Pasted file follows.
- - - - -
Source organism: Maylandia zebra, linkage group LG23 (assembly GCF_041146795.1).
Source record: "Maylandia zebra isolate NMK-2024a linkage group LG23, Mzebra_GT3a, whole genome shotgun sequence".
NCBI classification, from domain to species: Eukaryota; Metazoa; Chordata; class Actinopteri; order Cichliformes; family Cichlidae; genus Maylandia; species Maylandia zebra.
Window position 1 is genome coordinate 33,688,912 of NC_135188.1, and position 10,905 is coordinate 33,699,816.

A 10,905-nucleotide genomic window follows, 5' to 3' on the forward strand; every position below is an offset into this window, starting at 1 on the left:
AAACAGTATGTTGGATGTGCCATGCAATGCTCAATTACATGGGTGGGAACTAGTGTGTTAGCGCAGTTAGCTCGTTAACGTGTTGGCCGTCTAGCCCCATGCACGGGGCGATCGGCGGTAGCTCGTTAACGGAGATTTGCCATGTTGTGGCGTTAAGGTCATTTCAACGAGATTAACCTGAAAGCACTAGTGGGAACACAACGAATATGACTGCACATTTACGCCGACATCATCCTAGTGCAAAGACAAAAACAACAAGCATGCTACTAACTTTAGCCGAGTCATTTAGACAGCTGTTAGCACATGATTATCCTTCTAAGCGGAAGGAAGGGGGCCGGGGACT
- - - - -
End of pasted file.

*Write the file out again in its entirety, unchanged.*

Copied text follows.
Source organism: Maylandia zebra, linkage group LG23 (assembly GCF_041146795.1).
Source record: "Maylandia zebra isolate NMK-2024a linkage group LG23, Mzebra_GT3a, whole genome shotgun sequence".
NCBI classification, from domain to species: Eukaryota; Metazoa; Chordata; class Actinopteri; order Cichliformes; family Cichlidae; genus Maylandia; species Maylandia zebra.
Window position 1 is genome coordinate 33,688,912 of NC_135188.1, and position 10,905 is coordinate 33,699,816.

A 10,905-nucleotide genomic window follows, 5' to 3' on the forward strand; every position below is an offset into this window, starting at 1 on the left:
AAACAGTATGTTGGATGTGCCATGCAATGCTCAATTACATGGGTGGGAACTAGTGTGTTAGCGCAGTTAGCTCGTTAACGTGTTGGCCGTCTAGCCCCATGCACGGGGCGATCGGCGGTAGCTCGTTAACGGAGATTTGCCATGTTGTGGCGTTAAGGTCATTTCAACGAGATTAACCTGAAAGCACTAGTGGGAACACAACGAATATGACTGCACATTTACGCCGACATCATCCTAGTGCAAAGACAAAAACAACAAGCATGCTACTAACTTTAGCCGAGTCATTTAGACAGCTGTTAGCACATGATTATCCTTCTAAGCGGAAGGAAGGGGGCCGGGGACT